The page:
Credit Limit

The maximum amount a credit card company will allow someone to borrow under a revolving credit agreement (such as on a credit card).

Credit Line (or Line of Credit)

A revolving credit agreement that allows you to write checks or make cash withdrawals of amounts up to your credit limit. Common examples include a home equity line of credit (which is secured by your home's value) and checking account overdraft arrangements (which are unsecured by assets).

Credit Rating

An independent statistical analysis of your ability to repay debt, based on your borrowing and repayment history. It is necessary to have a good credit rating if you intend to borrow money or have credit cards.

Debit Card

A banking card enhanced with ATM (automated teller machine) and POS (point-of-sale) features that can be used to purchase goods and services electronically. The card is used in place of cash or checks to make purchases. Transactions are deducted from the cardholder's checking account either immediately or within one to three days. Depending upon the type of card, a debit card may require the user to sign his/her name or enter a personal identification number (PIN) to complete a transaction.


An obligation to repay an amount you owe.

Debt Collection

The act of recovering a loan or other debt that is past due. The collection can either be done by a division of the lending company, or by a 3rd party debt collection agency.


A legal document that transfers ownership of property (such as real estate or a car) from the owner to the buyer. For example, when you pay off a mortgage, the home's deed is transferred to you from the lender.

E-mail Spoofing

A user receives an email from a source pretending to be someone else in order to gain access to privileged information such as passwords and banking information (see also Phishing)

Emergency Fund

To prepare for unexpected events, it is recommended that individuals save the equivalent of 3-6 months' worth of living expenses.


A landlord can legally remove a tenant from his or her rental property if rent has not been paid or the terms of the rental agreement have been violated. The landlord must serve the tenant an eviction notice (laws vary from state to state).

Federal Deposit Insurance Corporation (FDIC)

The FDIC insures deposits in banks and savings and loan institutions (a.k.a. thrifts) in case of a bank failure. The FDIC will insure up to $250,000 per depositor per institution as long as the bank is a member of the FDIC. (Note: Credit unions are similarly insured by the Nation Credit Union Administration, or NCUA.)

FICO Scores

Named for the Fair Isaac Corporation, FICO scores are among the most commonly used credit scores. The five factors that determine the score are payment history, amount owed, credit history duration, newly opened credit accounts, and types of credit used.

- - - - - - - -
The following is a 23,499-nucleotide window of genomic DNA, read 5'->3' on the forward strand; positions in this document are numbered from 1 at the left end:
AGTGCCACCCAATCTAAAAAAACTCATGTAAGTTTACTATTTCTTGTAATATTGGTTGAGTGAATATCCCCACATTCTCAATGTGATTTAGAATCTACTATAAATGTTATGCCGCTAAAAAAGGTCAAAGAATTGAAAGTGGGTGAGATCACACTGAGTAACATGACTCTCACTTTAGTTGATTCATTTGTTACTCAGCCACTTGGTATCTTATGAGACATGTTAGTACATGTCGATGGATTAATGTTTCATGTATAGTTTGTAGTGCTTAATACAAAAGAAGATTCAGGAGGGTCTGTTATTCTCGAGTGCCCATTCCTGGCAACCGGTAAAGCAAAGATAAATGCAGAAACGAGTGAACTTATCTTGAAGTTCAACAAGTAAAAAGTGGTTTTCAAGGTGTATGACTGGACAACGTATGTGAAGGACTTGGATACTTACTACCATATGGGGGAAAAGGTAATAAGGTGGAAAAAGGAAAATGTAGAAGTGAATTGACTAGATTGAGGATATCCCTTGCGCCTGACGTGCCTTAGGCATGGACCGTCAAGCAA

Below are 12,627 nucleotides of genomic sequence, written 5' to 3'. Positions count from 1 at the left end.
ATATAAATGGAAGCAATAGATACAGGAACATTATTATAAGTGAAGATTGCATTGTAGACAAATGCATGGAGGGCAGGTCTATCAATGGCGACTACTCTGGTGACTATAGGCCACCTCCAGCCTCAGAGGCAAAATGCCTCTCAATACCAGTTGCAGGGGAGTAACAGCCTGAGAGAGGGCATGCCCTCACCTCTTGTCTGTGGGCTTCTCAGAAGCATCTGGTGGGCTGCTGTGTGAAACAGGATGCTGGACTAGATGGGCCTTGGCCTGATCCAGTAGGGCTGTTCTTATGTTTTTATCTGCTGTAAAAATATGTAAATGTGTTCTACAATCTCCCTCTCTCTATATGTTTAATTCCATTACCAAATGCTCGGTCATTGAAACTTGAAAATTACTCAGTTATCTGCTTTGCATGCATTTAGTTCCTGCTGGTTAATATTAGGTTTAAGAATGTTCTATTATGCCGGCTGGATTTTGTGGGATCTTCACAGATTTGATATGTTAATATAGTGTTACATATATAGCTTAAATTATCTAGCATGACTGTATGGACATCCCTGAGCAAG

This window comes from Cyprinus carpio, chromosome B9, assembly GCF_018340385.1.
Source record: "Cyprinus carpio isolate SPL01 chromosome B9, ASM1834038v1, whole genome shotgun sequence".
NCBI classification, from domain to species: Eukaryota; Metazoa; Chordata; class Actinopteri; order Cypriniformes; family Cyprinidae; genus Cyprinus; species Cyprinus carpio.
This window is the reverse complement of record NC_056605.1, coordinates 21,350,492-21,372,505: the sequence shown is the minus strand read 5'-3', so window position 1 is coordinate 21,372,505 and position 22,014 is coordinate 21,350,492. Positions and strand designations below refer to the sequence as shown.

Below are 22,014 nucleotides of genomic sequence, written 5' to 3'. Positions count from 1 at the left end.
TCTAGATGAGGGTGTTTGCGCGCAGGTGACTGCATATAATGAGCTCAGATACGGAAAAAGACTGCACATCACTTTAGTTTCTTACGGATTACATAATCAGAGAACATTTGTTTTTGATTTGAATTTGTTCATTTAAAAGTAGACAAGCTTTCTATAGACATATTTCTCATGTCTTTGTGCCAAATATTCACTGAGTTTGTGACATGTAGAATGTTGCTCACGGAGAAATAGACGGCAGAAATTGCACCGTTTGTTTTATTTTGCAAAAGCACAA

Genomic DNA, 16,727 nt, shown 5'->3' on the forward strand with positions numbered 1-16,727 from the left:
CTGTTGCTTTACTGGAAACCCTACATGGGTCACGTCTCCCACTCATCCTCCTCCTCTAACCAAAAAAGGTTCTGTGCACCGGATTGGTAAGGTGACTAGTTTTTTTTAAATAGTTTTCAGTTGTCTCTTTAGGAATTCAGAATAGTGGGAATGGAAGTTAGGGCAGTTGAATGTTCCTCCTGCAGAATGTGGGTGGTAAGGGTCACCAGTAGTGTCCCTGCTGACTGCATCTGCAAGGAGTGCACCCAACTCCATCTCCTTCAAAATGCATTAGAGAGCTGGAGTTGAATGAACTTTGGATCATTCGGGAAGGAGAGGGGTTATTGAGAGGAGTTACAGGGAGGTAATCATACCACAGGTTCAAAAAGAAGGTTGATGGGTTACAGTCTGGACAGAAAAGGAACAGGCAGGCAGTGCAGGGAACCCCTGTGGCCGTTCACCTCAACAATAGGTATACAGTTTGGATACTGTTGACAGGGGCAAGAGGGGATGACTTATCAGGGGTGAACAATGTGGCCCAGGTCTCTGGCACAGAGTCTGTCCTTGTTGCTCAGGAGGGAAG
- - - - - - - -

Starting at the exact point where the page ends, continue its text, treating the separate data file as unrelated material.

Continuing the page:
Flexible Spending Accounts (FSAs)

Flexible Spending Accounts (FSAs), also known as reimbursement accounts, are optional benefits plans offered by many U.S. employers that allow employees to set aside money from their paychecks on a pretax basis to pay for eligible out-of-pocket medical and dependent care expenses. There are two main types of FSAs:

  • Dependent Care FSAs: A Dependent Care FSA lets you use pretax dollars to pay for eligible expenses related to care for your child, disabled spouse, elderly parent, or other dependent who is physically or mentally incapable of self-care.
  • Health Care FSAs: you're a Health Care FSA lets you pay for qualified medical expenses that are not covered or reimbursed by your employer's medical, dental or vision plans, or by any other type of insurance. Your employer might provide you a debit card to use for payment of these types of expenses.

When a homeowner is unable to make principal and/or interest payments on a mortgage or home equity line of credit, the lender is allowed to seize (repossess) the property and sell it under the terms agreed to in the mortgage contract.

Grace Period

The number of days a borrower has after the payment due date to pay off the balance due without beginning to accumulate interest.


A person who commits to pay for someone else's debt if he/she defaults on a loan or credit card obligation. Also referred to as a cosigner. People with a poor or limited credit history often need a guarantor before they'll qualify for a loan or credit card.

Health Insurance

A type of insurance coverage that pays for medical and surgical expenses that are incurred by the insured.

Identity Theft

The crime of obtaining the personal and/or financial information of another person for the purpose of assuming that person's identity in order to make financial transactions or purchases, obtain employment, or other fraudulent actions.

Income Tax Rate

The percentage of your income that the government takes in taxes.

Introductory Rate

Credit card issuers may offer low introductory annual percentage rates as special promotions. It is important to fully understand how long the introductory rate will last and what the standard rate will be when the introductory rate expires.

Interest Free Period

The time period you have to make payments on your credit card before interest is charged (see also Grace Period).

Interest Rates

The fee paid for the use of money. For example, interest may be paid by an individual to a bank on the outstanding balance on their credit card, or by a bank to an individual for the balance in their savings account. Interest is typically expressed in terms of annual percentage rate (APR).

Individual Retirement Account (IRA):

A tax-advantaged investment tool used by people to save for their retirement. There are several common types of IRAs:

  • Traditional IRAs: Individuals direct pretax income, up to specific annual limits, toward investments that grow tax-deferred until withdrawn, usually at retirement. Distributions (withdrawals) are taxed as ordinary income. There are usually penalties for early withdrawals before the age of 59 .
  • Roth IRAs: Similar to a traditional IRA except that contributions are made with after-tax dollars so qualified distributions are completely tax-free.